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How to Test Your Soil

Common household items indicate different places on the pH scale.

If you are a gardener in Colorado, chances are you have stuck your shovel into the dirt and thought to yourself… Man, we have a lot of clay in our soil. But, do you actually know the true composition of your dirt? A soil test is the best way to check the growing potential of your garden. A soil test commonly refers to the analysis of a soil sample to determine nutrient content, composition, and other characteristics such as the acidity or pH level.

In chemistry, pH (potential of hydrogen) is a numeric scale used to show the acidity or alkalinity of a solution. pH is measured on a scale of 1 to 14 where 7 is neutral, lower numbers indicate acidity, and higher numbers indicate alkalinity.

In Colorado the majority of our soils are alkaline, with pH ranging from 7 to about 8.2. The optimal range for most plants is 6.0 to 7.2, but most plants can do well in our alkaline soils if nutrient deficiencies are addressed and adequate irrigation is applied.

There are several soil tests you can preform at home or you can also purchase a home testing kit, but be aware the readings are ballpark. For a complete analysis of your soil we recommend using the CSU Soil Testing Lab. Click here to go to their website for more information. We will have the CSU soil test kits available at Gulley’s for your convenience!

However, before you can test your soil, first you must collect some soil to test!


Choose random collection points throughout the area that you would like to test.

Use a clean rust-free trowel, spade, soil tube, or soil auger to collect your samples. Each sample should be a mixture of 5 to 15 different collection points (depending on the size of the area), chosen randomly through out the area you wish to test. Collect these sub-samples to a depth of 6 inches (do not include grass or the thatch layer in in your lawn). Try to dig straight down, rather than at a angle, so that equal amounts of soil are collected at each depth. Combine all samples in a clean plastic container.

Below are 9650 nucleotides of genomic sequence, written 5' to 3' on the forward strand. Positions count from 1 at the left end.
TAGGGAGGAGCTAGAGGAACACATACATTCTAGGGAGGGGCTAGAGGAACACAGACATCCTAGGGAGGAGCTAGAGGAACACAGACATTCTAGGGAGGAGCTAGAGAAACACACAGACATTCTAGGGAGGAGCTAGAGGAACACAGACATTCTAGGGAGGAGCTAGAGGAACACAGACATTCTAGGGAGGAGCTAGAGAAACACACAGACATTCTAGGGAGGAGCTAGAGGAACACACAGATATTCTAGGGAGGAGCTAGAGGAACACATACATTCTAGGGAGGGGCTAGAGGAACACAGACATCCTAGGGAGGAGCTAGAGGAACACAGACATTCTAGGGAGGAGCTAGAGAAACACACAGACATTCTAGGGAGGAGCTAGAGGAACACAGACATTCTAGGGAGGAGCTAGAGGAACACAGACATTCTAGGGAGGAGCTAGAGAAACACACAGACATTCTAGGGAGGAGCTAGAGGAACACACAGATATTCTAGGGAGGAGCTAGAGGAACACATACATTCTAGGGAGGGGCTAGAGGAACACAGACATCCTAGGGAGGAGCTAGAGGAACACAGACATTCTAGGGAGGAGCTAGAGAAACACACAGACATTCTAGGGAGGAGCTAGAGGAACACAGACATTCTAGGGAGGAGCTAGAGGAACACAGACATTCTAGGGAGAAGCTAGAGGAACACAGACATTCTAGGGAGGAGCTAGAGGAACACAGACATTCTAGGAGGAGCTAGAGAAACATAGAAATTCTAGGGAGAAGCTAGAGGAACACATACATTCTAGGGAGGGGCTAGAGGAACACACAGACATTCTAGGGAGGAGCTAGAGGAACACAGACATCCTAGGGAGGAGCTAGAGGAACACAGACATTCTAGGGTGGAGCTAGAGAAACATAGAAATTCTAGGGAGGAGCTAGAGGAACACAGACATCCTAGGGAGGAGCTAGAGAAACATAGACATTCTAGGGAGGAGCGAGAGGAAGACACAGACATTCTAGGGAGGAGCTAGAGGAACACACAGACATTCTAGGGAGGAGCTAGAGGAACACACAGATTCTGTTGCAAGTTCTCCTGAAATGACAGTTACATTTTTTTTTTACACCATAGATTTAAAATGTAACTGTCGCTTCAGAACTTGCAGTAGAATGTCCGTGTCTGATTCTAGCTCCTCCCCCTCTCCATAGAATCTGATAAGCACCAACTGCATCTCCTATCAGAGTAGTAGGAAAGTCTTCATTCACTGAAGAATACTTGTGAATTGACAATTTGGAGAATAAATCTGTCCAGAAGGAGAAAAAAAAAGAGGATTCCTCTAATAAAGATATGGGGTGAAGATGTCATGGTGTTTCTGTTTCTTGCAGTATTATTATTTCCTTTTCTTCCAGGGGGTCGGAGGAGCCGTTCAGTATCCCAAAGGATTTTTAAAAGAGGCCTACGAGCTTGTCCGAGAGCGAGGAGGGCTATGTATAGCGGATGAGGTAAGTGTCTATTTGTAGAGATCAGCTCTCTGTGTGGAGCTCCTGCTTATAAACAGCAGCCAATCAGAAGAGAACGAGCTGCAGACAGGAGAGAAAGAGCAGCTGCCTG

Try to collect roughly the same amount of soil from each collection point. Your finished soil sample should represent a uniform area consisting of land that is similar in slope, drainage, texture, or other characteristics that make the soil properties similar within the area. For example, vegetable gardens are managed differently from lawns.

Mix the sub-samples together thoroughly. Remove rocks, plant debris and break up clods to pea size or smaller. Remove about 2 cups of soil: spread on paper towels and air dry.


Now you are ready to preform some home tests!

The first thing you want to test is the texture. Texture of the soil is an important measurement because it influences so many other properties of the soil. It affects things such as water infiltration and retention, soil temperature, and gas exchange.

Texture basically refers to the size of the particles that make up the soil. The terms sand, silt, and clay refer to the relative sizes of the soil particles. Want to learn more? Click here to read all about soil texture.

Feel test Rub some moist soil between fingers.

  • Sand feels gritty.
  • Silt feels smooth.
  • Clays feel sticky.

Ball squeeze test Squeeze a moistened ball of soil in the hand.

  • Coarse texture soils (sand or loamy sands) break with slight pressure.
  • Medium texture soils (sandy loams and silt loams) stay together but change shape easily.
  • Fine textured soils (clayey or clayey loam) resist breaking.

Ribbon test Roll the clay into a cigar shape with about ½ – ¾ inch diameter. Place the roll shaped soil between your thumb and forefinger, and start to gently press it into a flat ribbon shape. As the ribbon develops, let it extend over your forefinger until it breaks from its own weight. How long is the ribbon?

  • No Ribbon: Indicates a sandy texture. (Sand or loamy sand)
  • Ribbon < 1”: Gritty = sandy texture (sandy soil); Not Gritty = loamy texture (high in silt)
  • Ribbon 1 – 2”: Gritty = loamy texture; Not gritty = clayey texture
  • Ribbon > 2”: Clayey texture


Pore Size
Water Infiltration
Aeration Problem
Water Holding Capacity



Different types of soil will have different defining characteristics.


Another test you can preform is the Fizz Test. Drip a couple of drops of kitchen vinegar onto a sample of your soil.

If the soil fizzes, it indicates:

  • The presence of free lime (calcium carbonate)
  • pH tends to be > 7.5 alkaline
  • Lowering the ph can be troublesome when the soil contains free lime
  • Prone to iron chlorosis

Don’t try to drastically lower soil pH

  • Alkaline soils are well buffered, resist a change in pH
  • Lowering pH by adding acidifiers like sulfur will take repeated applications and results are temporary.
  • Free lime in the soil neutralizers added acidifiers
  • Select plants that tolerate high pH soil

It is important to note that your soil is what it is, and while it is possible to amend and add nutrients, it is best to select plants that are adapted to the properties of your soil. Raised bed gardens will require proper soil maintenance annually.

Good Luck and Happy Gardening!

Many thanks to Jean Reeder P.H. D. Soil Ecologist, for her help and expertise with this blog.

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